The Journal of Ben Uchida

Book cover: 'The Journal of Ben Uchida'
Author(s): 
Barry Denenberg
Copyright: 
1999
Publisher: 
Scholastic
Series: 
My Name is America
Binding: 
Sewn Hardcover
Number of pages: 
154 pages
Subject(s): 
Grade / Age level: 
Review: 

This is a fictitious diary of a 12 year old boy in a Japanese internment camp in California during World War II. (The diary covers the bombing of Pearl Harbor - Dec. 7 1941 thru parts of 1943). The diary is based on letters from Internment camp survivors and other actual events from the time period.

The story helps the reader to understand certain truths about the camps and the consequences of having such camps;

Many of the prisoners, particularly the children were every bit like other Americans in their loyalties, interests and lifestyles and didn't identify with Japan at all.

The camps were a very difficult place to raise children and tended to cause a decline in morals and traditions among the people. A few examples: because the living quarters are so small (one room usually divided with a blanket to accomodate two families), the children roam fairly freely about the camp, allowing for such situations as this: the main character and another boy sneak off to try to see some "naked girls" changing for a play (they are unsuccessful). As far as traditions go, it is very sad to learn that the very traditional Japanese mothers and grandmothers are forced to wear pants because the dust and wind make dresses unmanageable.

The overall injustice of the situation is clearly portrayed as well. Before they leave for the camps, families are forced to sell nearly all of their belongings at ridiculous prices (the author does also introduce us to some kind neighbors and friends who help these families in various ways, such as storing furniture for them). Some of the fathers are taken away for a time to a separate camp because the government thinks they might have specific connections with the Japanese.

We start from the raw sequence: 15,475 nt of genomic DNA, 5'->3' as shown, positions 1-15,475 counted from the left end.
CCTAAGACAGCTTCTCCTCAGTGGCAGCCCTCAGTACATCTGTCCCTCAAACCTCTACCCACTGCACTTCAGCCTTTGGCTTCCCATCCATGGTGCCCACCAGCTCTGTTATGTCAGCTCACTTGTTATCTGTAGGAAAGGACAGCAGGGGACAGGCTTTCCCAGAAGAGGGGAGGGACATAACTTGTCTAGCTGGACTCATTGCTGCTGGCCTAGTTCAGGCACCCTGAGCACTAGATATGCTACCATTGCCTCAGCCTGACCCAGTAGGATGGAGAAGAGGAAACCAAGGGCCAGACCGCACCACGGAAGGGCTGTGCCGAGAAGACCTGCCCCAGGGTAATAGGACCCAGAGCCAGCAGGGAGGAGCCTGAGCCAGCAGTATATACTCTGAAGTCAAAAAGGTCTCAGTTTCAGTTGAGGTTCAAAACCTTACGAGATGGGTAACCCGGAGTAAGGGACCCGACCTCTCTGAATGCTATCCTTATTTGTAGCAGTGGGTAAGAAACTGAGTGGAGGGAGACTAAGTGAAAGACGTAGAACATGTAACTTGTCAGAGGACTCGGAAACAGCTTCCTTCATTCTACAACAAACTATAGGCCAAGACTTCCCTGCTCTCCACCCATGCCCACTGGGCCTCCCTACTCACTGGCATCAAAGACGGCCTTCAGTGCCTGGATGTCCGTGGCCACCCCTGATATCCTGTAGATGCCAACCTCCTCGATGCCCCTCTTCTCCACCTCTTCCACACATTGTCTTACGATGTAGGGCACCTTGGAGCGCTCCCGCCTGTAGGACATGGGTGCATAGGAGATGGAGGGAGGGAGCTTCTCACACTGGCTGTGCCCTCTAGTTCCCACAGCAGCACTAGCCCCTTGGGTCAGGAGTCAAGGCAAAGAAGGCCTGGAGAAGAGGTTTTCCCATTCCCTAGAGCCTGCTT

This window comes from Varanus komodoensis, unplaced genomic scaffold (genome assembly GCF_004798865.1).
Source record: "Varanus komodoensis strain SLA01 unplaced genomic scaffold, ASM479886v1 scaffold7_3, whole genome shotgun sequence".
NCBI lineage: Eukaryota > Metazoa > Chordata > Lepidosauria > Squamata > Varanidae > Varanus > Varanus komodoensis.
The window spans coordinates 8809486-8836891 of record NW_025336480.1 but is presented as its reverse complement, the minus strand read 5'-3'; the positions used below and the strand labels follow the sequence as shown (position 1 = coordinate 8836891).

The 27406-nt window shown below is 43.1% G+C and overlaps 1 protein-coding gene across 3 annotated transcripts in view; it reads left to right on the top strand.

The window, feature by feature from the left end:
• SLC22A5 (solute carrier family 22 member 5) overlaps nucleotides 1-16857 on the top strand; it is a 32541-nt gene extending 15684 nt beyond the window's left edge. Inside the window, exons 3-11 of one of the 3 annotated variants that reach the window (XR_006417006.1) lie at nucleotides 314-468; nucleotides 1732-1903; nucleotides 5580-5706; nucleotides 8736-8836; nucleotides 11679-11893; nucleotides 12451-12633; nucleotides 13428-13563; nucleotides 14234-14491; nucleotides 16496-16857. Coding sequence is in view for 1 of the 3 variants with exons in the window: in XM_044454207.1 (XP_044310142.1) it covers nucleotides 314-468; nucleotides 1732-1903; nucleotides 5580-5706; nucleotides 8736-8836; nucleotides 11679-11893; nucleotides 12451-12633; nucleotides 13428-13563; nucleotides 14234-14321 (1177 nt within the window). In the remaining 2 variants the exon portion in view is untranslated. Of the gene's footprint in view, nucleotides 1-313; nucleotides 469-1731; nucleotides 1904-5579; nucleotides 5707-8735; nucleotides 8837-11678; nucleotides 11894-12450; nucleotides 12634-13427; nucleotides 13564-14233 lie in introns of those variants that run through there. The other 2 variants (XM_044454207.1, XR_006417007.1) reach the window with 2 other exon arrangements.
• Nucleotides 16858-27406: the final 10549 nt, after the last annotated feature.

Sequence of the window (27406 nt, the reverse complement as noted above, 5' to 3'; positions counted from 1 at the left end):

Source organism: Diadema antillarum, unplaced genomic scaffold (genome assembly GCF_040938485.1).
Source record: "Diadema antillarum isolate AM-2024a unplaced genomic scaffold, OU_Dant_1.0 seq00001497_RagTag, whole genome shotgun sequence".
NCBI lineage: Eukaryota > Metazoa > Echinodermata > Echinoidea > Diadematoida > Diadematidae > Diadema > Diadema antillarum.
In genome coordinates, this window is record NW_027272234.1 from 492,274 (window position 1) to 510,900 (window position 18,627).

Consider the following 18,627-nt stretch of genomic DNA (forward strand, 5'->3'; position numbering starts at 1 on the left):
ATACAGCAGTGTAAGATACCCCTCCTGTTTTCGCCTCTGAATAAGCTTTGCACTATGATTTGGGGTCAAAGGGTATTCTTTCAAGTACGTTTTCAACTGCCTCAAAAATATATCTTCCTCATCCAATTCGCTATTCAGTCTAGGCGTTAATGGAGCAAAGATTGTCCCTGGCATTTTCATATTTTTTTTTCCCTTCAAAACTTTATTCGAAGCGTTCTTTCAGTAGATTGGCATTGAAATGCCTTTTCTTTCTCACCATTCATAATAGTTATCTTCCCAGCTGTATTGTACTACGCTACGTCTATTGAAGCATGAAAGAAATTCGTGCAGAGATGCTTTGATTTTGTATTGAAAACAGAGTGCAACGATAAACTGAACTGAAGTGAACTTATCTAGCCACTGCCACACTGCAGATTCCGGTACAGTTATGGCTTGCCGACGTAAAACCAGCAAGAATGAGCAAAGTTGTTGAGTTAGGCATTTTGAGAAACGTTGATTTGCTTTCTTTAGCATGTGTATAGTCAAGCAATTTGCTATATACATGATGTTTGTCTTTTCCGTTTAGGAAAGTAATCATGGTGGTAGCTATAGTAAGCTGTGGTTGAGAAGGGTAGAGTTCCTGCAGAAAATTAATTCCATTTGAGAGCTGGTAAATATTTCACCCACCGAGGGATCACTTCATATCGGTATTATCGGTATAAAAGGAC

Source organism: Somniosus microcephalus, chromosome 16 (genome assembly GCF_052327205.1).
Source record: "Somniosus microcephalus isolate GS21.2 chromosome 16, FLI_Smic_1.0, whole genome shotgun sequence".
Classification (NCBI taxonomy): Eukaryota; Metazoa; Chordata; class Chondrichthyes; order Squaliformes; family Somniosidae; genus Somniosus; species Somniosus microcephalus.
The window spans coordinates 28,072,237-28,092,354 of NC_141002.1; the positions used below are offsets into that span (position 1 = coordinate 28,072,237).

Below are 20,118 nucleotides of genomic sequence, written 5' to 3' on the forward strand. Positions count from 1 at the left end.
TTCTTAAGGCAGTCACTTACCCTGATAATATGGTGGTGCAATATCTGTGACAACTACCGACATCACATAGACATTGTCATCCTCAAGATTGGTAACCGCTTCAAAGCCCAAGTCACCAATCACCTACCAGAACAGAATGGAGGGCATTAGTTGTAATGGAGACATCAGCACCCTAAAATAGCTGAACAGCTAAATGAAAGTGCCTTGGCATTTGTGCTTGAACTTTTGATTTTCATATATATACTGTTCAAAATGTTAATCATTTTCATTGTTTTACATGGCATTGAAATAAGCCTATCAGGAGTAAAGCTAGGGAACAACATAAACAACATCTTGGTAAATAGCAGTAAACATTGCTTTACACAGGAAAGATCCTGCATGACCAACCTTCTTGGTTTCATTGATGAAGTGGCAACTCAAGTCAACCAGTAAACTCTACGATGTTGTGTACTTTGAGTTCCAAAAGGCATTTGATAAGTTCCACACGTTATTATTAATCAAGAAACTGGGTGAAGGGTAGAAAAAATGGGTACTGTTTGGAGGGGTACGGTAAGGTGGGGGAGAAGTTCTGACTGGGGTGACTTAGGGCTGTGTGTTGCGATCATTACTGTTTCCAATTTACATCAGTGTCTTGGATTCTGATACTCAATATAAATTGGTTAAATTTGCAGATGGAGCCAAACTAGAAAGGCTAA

After I read the book, I was at first struck that it was very depressing. All of the bad things that happen are not alleviated by a hope in God or even a hero figure on a natural level. Ben Uchida is merely recording the way things are, rather than reflecting on them (with the exception of becoming somewhat cynical). It finally struck me that what the author has done is portray many of the major aspects of the hardships of the internment camp through the eyes of one boy and have all of the different sorts of problems occur within his close circle of friends. I believe that this is somewhat unrealistic and that the book should be read by children old enough to understand this concept. Other than that (and the objectionable incident mentioned above) it really does give the reader a sense of the significance of this terrible event in American history which - even in the politically correct climate of modern America - is largely ignored. The Historical Note section (17 pages) is quite interesting. It includes some factual information about the camps, a number of black and white photos, and a brief history of the treatment of Chinese and Japanese in America (and particularly the discriminatory laws aimed against them over the years). It is also interesting that Franklin Roosevelt (who is so admired by "the left" today) is quite fairly criticized for committing such a crime against American citizens (by Executive Order) and it is interesting that it was Ronald Reagan who attempted to make some sort of retribution (however inadequate) to the Internment Camp survivors.

Review Date: 
6-21-2000
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